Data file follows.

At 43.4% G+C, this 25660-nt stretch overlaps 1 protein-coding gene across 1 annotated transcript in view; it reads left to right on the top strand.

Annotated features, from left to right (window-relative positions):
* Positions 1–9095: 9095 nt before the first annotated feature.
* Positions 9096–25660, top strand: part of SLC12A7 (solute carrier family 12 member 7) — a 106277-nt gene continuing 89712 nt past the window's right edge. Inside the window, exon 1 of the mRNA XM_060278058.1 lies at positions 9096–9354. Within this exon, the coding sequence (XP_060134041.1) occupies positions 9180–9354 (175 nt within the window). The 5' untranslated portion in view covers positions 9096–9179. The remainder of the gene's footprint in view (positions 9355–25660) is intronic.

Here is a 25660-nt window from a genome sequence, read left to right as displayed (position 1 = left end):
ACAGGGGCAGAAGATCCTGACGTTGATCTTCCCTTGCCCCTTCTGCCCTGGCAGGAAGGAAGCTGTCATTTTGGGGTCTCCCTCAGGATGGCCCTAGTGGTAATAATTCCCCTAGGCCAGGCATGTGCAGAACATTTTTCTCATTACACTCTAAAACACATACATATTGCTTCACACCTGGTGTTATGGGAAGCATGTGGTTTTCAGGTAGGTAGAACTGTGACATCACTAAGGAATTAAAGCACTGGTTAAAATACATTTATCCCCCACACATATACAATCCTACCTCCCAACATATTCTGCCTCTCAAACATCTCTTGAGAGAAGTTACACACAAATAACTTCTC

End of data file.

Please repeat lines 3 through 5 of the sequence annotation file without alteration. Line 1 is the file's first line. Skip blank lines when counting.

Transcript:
* Positions 1–9095: 9095 nt before the first annotated feature.
* Positions 9096–25660, top strand: part of SLC12A7 (solute carrier family 12 member 7) — a 106277-nt gene continuing 89712 nt past the window's right edge. Inside the window, exon 1 of the mRNA XM_060278058.1 lies at positions 9096–9354. Within this exon, the coding sequence (XP_060134041.1) occupies positions 9180–9354 (175 nt within the window). The 5' untranslated portion in view covers positions 9096–9179. The remainder of the gene's footprint in view (positions 9355–25660) is intronic.

Here is a 25660-nt window from a genome sequence, read left to right as displayed (position 1 = left end):